San Andreas full movie review - A Faulty Disaster- Minor Spoilers
San Andreas is like that magazine you keep on your toilet for bathroom reading; you've read it repeatedly to the point to where you've memorized the contents, but no matter how many times you've read it you keep it around for its purpose to passively entertain you while you evacuate your bowels.
This is what San Andreas is: Passive entertainment?its plot is recycled and predictable and contrived, but it provides just enough unoriginal, but flashy, entertainment to keep its audience interested. In other words, this will be the movie you will begrudgingly watch on cable, when there is absolutely nothing else on to watch.
Dwayne "The Rock" Johnson portrays Ray, a tireless rescue helicopter pilot and recent divorcée. After the Hoover Dam is destroyed by an earthquake, he's forced to renege on a weekend trip with his daughter, Blake, who in turn decides to accompany her newly minted architect step-father, Daniel Riddick, to his place of employment located in San Francisco. While there Blake meets two affable British brothers, Ben and Ollie, and of course, a romantic subplot is appropriately initiated between Blake and Ben before the world goes to hell, fire and brimstone. Meanwhile, mother and ex- wife Emma is having lunch with Daniel's sister portrayed snobbishly by Kylie Minogue; Lunch is cut short when the San Andreas fault ruptures sending a powerful earthquake through Los Angeles sending Miss Minogue and other characters we're not meant to care about falling to their deaths while Emma aimlessly runs around scratch- free with all hell breaking loose around her impassively screaming, "Oh my God!" like some panicked modern-day valley girl who can't access a WiFi network on her iPhone. Once the earthquake hits San Francisco, Blake is abandoned by her cowardly stepfather only to be heroically rescued by Britain's finest, Ben and Ollie, who use a rusty, old carjack to free Blake from the grisly death of being flattened like an IHOP pancake. Upon seeing the destruction transpiring below through the window of his helicopter, The Rock cocks the People's Eyebrow and turns the helicopter around to save the day.
Oh yeah, I forgot?Paul Giamatti plays this really smart guy who teaches at CalTech University that is attempting to figure out how to predict earthquakes before they occur. He serves the purpose of informing the general population of California how screwed they are and mostly hides under tables screaming at others to do the same because obviously that is the safest thing to do when an earthquake of 9.5 magnitude befalls the local landscape.
Shortly after turning his helicopter around, Ray randomly finds Emma standing atop a mountain of rubble which used to be the Sky-rise restaurant where she was dining with Kylie Minogue. From here, the disaster caused by the split of the San Andreas Fault plays second fiddle to an overly predictable, substandard search and rescue story. The concerned mother, Emma, cries, "What about our daughter!? What about Blake!?" and Ray stoically replies, "We'll find her." This embodies about 85% of the stock dialogue between these characters during the search and rescue mission for their daughter which represents the second half of the film. During their quest, they crash a helicopter, they're held up by gun wielding looters, almost drive off into the San Andreas split, sky-dive from an airplane and jump a tsunami in a motor-boat with barely a bruise or scratch to show. They go through hell, and we as the audience are supposed to care. What I found exasperating was the general lack of awareness towards the countless numbers of others who lost their lives during the same disastrous events that our protagonists experience. Sure, we're shown a few, quick shots of frightened civilians running for their lives and wide-eyed aghast facial expressions before the forceful impact of a surging tsunami or collapsing skyscraper, but it isn't enough to profoundly affect even the most empathetic of movie viewers. You dismiss these unfortunate souls with submissive indifference, place your focus on the upper middle class family whose sole concern is locating their daughter and blindly accept the contrivances associated with achieving that mission's objective.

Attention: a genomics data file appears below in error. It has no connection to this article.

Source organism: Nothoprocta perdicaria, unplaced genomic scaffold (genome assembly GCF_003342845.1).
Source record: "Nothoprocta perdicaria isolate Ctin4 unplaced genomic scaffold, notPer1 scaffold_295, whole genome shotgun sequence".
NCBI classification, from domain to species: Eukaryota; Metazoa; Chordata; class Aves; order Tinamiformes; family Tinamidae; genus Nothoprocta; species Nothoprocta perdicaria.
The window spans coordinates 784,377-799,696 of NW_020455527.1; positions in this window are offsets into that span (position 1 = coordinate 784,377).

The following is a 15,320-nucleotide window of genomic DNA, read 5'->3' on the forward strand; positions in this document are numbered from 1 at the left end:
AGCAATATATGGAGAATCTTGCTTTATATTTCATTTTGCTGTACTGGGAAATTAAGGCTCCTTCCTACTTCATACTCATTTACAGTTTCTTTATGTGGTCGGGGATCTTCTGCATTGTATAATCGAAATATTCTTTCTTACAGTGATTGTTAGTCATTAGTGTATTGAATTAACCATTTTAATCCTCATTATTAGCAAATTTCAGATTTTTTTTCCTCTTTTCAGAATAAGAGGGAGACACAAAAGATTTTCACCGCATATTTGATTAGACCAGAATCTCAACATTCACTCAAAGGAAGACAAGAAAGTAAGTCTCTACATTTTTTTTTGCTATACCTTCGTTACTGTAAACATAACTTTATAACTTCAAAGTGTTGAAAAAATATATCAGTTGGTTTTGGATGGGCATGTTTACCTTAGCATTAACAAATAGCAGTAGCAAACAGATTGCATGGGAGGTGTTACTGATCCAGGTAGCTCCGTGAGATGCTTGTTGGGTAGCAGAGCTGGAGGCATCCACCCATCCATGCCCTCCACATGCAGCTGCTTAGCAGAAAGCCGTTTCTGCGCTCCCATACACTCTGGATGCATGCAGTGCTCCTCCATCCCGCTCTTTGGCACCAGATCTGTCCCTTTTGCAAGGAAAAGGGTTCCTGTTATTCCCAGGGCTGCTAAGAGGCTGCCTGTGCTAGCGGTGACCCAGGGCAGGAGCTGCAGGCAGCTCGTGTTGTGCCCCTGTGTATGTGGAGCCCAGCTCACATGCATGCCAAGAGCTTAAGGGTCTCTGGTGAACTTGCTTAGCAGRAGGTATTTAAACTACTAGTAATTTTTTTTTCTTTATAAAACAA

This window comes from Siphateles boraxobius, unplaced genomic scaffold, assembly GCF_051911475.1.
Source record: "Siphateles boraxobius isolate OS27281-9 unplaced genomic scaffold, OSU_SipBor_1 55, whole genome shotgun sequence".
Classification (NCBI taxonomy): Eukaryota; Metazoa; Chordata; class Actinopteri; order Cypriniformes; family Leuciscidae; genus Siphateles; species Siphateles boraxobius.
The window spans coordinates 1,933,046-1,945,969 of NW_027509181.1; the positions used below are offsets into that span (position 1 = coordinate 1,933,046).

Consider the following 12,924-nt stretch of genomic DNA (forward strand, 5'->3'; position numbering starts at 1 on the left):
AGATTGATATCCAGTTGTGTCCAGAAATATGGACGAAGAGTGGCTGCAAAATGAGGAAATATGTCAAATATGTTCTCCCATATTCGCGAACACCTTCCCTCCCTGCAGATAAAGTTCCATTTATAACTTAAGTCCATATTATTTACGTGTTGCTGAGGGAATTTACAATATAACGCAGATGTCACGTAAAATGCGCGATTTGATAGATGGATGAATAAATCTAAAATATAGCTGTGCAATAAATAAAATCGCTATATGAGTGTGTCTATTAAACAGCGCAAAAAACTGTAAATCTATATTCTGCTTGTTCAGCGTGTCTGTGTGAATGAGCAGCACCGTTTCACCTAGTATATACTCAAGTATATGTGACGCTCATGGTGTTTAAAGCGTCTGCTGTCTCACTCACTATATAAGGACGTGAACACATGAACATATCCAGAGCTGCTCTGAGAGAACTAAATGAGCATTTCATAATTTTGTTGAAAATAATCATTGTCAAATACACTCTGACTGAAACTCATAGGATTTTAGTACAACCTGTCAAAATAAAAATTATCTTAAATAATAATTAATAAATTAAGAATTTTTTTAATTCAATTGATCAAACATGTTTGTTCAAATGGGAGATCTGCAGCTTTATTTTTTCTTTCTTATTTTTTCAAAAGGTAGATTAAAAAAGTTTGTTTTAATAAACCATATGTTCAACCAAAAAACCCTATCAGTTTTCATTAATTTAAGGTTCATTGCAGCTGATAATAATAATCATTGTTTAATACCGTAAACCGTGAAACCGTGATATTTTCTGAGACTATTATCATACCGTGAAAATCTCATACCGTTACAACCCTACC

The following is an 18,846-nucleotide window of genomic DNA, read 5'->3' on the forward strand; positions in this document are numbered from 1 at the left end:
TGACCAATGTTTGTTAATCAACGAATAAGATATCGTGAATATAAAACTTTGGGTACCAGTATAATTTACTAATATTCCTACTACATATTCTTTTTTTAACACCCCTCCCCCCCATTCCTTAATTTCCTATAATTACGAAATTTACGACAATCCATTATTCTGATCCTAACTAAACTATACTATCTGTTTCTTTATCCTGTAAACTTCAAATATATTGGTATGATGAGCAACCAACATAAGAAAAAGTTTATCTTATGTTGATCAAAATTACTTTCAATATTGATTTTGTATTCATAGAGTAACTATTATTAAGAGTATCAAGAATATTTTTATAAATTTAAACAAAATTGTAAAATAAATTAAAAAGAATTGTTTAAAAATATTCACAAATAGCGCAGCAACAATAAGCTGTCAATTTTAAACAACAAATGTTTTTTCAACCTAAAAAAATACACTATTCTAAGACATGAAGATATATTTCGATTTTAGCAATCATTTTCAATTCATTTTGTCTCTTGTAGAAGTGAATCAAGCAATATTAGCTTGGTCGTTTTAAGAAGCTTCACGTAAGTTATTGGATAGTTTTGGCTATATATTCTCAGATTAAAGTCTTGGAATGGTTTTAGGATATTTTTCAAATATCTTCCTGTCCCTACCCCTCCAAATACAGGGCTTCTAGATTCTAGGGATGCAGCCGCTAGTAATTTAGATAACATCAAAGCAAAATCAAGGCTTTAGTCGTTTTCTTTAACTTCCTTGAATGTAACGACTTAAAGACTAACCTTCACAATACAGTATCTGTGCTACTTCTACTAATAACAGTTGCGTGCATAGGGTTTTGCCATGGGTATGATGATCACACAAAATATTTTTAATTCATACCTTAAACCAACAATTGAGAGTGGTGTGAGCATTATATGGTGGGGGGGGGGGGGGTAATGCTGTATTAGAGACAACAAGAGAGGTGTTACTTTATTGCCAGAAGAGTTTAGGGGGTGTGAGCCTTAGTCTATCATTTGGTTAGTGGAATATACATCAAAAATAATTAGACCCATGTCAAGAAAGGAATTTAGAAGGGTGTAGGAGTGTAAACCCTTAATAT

This film is laughably bad and in that respect, I'll give it some credibility. There were moments in San Andreas in which I facetiously chuckled when I most likely was supposed to wiping a poignant tear from my eye. There is a scene in this film towards the end when one of our main characters is presumed "dead" which is meant to be one of those "edge of your seat" emotional, tear-jerking moments where you already know the character is going to outlandishly pop back to life, say "I'm OK!" and the main characters wipe the nervous sweat from their brow replying, "Boy, that sure was close", while ignoring the plight of millions of others who lost their lives and loved ones. Anyways, there is a line delivered during this moment in the film which is delivered so terribly that it put me in state of noticeable uncontrollable laughter. A middle aged couple sitting nearby quietly and sternly admonished me with a, "That's not funny!" I tried to hold it together for them, but once that character popped back to life, I was back to laughing like a sadistic misanthrope who just witnessed somebody trip and fall over a pothole. There other moments in this film that will also result in a giddy giggle or an irritated grimace due to its reliance on absurdity which wholly serves as the only main motive for seeing San Andreas.
There is nothing original about this film as it is basically a recycled version of other disaster-related films, except this time, we have earthquakes representing the catalyst for mass-scale devastation instead of volcanoes, asteroids the size of Texas, global warming, etc. Overall, San Andreas is a "faulty" disaster of a film.